Domestic and sexual violence are prevented and combated
Domestic violence keeps on being a persistent crime throughout Europe. However, the ratio of cases that are effectively reported to Police Authorities is very low. One of the causes of this lack of reporting is the limited protection offered to victims, fear, reluctance of neighbours to intervene by informing the Police Authorities, lack of awareness whom to turn to, which mechanisms exist, etc. In addition to domestic violence, women are also exposed to the threat of sexual abuse and aggression in many situations off-home. Moreover, the increase of cases of multiple abuse by groups of offenders that record their crimes using mobile devices and then share them by phone or online is a growing concern with a high social impact. Furthermore, rates of domestic and sexual violence rise when societies are under stress, during, e.g. food shortages, economic crisis, natural disasters, and epidemics.
The COVID-19 lockdown showed that in such a crisis situation the problem of domestic violence gets even more emphasised, both because victims are trapped in their homes with violent partners who are even more stressed than usually, and because the ability of services to help becomes even more limited. Similarly, women who are displaced, refugees, and living in affected areas are particularly vulnerable and exposed to sexual violence; the closure of establishments offering legal sex work because of e.g. epidemics, brings further dangers.
Needs from innovation, to be performed in a lawful and ethical manner while protecting fundamental rights, such as privacy and protection of personal data, are as follows. Firstly, building on the previous works (such as the H2020 project IMPRODOVA[[https://cordis.europa.eu/project/id/787054]] or projects funded under the Rights, Equality and Citizenship Programme[[https://ec.europa.eu/justice/grants1/programmes-2014-2020/rec/index_en.htm]]), there is a need to improve current European approaches to fight domestic and sexual violence (prevent, locate, report and collect evidence) using innovative technological solutions, such as by enriching existing risk analysis tools with real-time data obtained through technological means, that will reduce both the amount of human resources to be committed and the response time.
Furthermore, victims of domestic abuse as well as of sexual violence are often reluctant to contact the police personnel and prefer to speak to chatbots, one of the main reasons being the fear of being judged. Thus, there is a clear need for innovation regarding further developments and improvements of automated, interactive tools such as chatbots that would help and stimulate victims to report cases of domestic abuse and/or sexual violence to the police.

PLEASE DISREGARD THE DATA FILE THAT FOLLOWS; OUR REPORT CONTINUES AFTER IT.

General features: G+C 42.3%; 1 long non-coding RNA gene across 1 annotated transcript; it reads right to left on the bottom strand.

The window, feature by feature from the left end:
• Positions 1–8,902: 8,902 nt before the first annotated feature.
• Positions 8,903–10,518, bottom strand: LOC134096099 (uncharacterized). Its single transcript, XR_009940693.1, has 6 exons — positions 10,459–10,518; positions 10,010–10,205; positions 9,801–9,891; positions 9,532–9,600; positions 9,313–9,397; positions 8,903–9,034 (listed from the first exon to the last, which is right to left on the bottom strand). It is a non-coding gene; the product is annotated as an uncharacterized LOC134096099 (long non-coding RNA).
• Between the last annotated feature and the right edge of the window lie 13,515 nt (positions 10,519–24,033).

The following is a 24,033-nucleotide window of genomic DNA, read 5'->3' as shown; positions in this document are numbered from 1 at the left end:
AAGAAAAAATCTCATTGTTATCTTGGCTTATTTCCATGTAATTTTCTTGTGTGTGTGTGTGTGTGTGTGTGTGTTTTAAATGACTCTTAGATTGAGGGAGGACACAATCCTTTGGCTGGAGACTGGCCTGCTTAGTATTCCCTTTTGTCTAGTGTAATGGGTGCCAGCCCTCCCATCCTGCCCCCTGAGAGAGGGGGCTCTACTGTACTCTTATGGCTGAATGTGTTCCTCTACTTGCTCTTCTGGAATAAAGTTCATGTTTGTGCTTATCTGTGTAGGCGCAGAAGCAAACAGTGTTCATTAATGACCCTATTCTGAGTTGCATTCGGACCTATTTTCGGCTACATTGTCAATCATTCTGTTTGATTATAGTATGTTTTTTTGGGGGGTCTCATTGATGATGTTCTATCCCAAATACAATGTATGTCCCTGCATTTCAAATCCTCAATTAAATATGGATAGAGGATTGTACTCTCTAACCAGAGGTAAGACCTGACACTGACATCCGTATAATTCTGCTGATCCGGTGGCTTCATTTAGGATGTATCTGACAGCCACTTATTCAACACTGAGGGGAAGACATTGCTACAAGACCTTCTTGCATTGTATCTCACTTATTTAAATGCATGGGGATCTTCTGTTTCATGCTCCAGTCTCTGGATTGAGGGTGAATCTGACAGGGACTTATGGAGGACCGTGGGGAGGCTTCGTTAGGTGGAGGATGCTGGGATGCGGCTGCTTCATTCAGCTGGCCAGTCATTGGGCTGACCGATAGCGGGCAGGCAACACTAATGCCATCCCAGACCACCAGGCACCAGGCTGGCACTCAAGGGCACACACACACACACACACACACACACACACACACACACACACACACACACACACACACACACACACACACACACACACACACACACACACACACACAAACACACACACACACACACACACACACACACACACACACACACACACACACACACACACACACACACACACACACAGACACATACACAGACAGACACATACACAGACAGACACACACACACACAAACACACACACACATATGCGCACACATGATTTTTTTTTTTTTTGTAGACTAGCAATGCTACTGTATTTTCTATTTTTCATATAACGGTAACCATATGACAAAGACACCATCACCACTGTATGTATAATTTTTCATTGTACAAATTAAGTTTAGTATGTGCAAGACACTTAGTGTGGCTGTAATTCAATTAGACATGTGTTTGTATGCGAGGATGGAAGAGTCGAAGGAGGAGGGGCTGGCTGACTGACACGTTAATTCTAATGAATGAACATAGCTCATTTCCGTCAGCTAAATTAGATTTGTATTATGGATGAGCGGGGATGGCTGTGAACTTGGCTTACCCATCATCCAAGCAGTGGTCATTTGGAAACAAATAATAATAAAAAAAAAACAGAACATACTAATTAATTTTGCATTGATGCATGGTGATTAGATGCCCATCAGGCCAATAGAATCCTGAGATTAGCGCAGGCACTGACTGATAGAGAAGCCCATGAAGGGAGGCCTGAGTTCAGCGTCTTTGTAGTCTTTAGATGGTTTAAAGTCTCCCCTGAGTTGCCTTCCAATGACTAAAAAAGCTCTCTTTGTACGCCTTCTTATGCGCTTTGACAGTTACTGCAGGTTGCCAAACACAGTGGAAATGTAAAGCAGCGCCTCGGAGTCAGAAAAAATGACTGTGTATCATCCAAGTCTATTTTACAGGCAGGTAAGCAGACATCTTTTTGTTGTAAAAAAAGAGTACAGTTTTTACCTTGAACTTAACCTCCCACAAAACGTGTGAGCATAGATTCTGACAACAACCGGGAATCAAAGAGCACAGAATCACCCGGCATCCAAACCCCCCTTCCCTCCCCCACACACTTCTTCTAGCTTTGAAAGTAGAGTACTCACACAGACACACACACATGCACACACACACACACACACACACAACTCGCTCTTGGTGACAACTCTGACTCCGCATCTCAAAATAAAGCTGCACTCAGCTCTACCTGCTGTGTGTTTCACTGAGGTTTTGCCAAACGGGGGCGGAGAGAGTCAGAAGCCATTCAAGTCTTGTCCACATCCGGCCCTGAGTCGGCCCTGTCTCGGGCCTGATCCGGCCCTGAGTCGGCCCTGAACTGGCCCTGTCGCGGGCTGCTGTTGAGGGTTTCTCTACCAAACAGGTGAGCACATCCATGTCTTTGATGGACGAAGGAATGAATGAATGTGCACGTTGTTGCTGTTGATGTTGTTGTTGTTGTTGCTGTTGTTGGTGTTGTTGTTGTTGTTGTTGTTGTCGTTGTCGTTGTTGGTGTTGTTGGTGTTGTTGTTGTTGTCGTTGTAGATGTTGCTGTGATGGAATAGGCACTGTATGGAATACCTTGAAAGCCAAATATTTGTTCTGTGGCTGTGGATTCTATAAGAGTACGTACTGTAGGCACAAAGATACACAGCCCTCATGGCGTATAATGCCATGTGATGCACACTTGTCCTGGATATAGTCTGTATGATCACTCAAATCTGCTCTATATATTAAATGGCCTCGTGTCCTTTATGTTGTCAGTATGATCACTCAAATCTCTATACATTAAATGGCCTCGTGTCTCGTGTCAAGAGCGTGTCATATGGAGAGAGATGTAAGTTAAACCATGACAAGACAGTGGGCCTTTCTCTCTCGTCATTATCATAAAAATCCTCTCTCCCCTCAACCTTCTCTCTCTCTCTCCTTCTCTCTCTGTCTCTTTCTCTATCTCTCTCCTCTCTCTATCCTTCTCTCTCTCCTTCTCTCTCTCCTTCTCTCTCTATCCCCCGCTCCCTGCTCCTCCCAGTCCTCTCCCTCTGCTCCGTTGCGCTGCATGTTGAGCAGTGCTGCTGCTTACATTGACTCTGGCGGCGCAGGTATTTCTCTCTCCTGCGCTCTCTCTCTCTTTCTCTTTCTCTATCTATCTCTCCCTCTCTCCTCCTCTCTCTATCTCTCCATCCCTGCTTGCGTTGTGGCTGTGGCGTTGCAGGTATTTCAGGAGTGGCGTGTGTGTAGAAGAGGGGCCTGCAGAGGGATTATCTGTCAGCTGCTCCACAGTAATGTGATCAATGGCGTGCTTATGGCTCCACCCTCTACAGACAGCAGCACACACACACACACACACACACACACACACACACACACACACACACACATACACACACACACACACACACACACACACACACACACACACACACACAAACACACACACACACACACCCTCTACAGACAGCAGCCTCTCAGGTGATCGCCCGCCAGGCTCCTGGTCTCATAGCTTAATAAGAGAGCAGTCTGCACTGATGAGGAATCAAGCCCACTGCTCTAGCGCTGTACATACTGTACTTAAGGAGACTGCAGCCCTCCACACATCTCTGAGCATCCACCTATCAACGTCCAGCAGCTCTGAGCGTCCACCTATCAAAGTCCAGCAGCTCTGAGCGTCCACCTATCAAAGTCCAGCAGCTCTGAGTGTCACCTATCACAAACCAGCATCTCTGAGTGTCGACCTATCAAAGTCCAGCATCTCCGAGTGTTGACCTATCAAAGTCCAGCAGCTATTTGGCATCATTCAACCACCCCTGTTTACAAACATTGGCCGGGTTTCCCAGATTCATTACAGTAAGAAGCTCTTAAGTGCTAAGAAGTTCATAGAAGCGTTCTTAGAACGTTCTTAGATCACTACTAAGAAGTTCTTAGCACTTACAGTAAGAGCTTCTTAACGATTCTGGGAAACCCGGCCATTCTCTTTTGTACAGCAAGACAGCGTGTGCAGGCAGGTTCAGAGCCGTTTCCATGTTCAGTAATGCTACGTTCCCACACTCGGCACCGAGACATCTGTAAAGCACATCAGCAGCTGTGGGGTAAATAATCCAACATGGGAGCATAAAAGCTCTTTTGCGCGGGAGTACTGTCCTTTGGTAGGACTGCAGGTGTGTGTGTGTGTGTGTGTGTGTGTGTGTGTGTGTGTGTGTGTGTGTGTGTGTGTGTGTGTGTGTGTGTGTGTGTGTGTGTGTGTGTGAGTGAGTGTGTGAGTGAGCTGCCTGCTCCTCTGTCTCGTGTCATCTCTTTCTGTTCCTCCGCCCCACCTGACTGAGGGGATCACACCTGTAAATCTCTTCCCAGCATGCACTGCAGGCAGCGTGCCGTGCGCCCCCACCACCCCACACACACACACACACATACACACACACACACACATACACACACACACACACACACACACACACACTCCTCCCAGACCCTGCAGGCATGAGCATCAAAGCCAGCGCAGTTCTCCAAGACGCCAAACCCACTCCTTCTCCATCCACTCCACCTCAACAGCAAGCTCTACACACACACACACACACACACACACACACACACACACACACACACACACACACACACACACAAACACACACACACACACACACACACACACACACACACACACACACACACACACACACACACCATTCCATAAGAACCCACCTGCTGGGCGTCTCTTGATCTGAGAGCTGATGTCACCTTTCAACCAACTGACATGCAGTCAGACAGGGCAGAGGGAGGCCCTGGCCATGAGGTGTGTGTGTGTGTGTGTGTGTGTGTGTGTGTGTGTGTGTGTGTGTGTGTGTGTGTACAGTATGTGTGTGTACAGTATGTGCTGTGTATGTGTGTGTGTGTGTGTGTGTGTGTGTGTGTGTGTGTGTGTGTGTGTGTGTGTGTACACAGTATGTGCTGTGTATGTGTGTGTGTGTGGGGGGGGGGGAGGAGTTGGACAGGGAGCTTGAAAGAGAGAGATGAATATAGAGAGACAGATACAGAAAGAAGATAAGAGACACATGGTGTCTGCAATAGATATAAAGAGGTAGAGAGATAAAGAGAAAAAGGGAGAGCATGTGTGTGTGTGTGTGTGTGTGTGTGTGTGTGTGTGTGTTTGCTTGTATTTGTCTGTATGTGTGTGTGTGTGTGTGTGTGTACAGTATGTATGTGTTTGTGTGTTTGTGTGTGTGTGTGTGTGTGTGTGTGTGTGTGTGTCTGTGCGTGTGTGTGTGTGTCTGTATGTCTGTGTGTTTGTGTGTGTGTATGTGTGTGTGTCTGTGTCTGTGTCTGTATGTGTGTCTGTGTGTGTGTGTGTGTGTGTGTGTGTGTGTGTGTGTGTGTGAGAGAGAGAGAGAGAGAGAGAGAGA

In addition, specifically related to the cases of multiple abuse by groups of offenders that share their crimes through mobile devices or via social media, activities are needed to develop innovative technological solutions aimed at finding the source of these videos, identifying offenders, and finding victims.
Moreover, modern and effective awareness raising campaigns need to be developed for Police Authorities and relevant Civil Society Organisations to pass key messages to potential victims, as well as wide communities, while taking into account European multicultural dimension.
Last but not the least, modern and novel approaches are needed to support victim assistance services of Police Authorities and relevant Civil Society Organisations in providing efficient protection and help to victims. As both technological and societal developments are expected, the consortia should consist in IT specialists, Police Authorities, relevant Civil Society Organisations, sociologists, social workers and psychologists. If possible, taking into account their right to anonymity, their dignity and rights, victims could be involved as well, through relevant Civil Society Organisations that have the safeguards in place to protect them.
Evolutions in domestic and sexual violence, such as their increase during any type of emergency, e.g. epidemics, should be taken into account too. Methods for evaluating proposed solutions should be developed as well. All developed solutions should be accompanied by corresponding training curricula for Police Authorities and relevant Civil Society Organisations.
Proposals are expected to address one of the following options:
Option A: Domestic violence
Option B: Sexual violence
Coordination of the successful proposals from the two options is encouraged so as to avoid duplication and to exploit complementarities as well as opportunities for increased impact.
Social innovation is recommended when the solution is at the socio-technical interface and requires social change, new social practices, social ownership or market uptake. This topic requires the effective contribution of SSH disciplines and the involvement of SSH experts, institutions as well as the inclusion of relevant SSH expertise, in order to produce meaningful and significant effects enhancing the societal impact of the related research activities.
The testing and/or piloting of the tools and solutions developed in a real setting with one or more Police Authorities and other relevant authorities is an asset; regardless, applicants should plan to facilitate the uptake, replication across setting and up-scaling of the capabilities - i.e. solutions, tools, processes et al. – to be developed by the project.